Jan De Lichte was the leader of a notorious gang of thieves who were Belgium’s equivalent of Robin Hood and his merry men. They stole from and murdered the invading French troops during the War of the Austrian Succession in the 1740’s. He was ultimately captured during the ceasefire in 1748, and later executed by the ‘breaking wheel’. His home town was Aalst, and his exploits are celebrated by the ‘Glass Tower’ brewery with this beer bearing his name.
This was the fourth beer introduced to their range back in May 2005. It is an imperial witbier – a style that is rarely seen, even in Belgium which is the home of witbier.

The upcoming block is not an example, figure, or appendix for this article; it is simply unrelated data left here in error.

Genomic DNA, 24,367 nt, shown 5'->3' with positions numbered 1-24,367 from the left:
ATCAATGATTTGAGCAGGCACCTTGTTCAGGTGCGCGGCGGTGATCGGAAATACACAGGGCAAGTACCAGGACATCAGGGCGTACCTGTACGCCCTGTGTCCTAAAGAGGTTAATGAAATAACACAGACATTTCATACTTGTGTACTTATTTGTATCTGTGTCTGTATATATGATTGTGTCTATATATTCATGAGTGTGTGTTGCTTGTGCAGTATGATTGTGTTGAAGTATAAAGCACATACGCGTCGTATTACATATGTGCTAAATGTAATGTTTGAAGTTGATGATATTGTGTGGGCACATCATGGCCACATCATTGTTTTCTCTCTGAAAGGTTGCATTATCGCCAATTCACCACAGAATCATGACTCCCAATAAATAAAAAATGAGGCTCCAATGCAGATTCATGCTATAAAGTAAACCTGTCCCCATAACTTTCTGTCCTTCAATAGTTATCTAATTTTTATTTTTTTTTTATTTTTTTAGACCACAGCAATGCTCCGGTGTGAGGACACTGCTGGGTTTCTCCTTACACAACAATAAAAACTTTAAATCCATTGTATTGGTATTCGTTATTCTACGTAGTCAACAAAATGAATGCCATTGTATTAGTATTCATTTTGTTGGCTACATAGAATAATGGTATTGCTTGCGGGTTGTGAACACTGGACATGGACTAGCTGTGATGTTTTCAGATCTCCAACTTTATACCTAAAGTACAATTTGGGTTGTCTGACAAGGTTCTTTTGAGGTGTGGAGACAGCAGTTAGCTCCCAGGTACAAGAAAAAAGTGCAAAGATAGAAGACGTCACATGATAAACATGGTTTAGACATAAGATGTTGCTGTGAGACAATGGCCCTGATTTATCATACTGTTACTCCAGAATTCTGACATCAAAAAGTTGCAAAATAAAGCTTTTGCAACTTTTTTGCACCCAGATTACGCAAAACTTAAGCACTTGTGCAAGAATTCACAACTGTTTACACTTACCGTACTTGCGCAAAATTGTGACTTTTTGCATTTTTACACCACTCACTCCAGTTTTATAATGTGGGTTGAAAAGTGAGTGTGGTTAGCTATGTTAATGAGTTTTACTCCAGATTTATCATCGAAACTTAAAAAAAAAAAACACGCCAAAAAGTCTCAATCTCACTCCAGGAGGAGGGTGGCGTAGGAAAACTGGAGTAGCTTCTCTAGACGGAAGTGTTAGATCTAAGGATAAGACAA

For those unfamiliar with this style, it a simply Belgium’s version of a wheat beer, often referenced as a ‘white beer’ because of the milky appearance resulting from the use of at least 40% wheat in the malt bill. This particular beer uses barley and wheat as well as oats and buckwheat. And typical for witbier there is coriander and curacao added.
The beer has an early malt sweetness that is somewhat smooth at first, giving way to a citrus flavour and hop bitterness that lightens the body. As it dries out it creates a pleasantly prickly finish.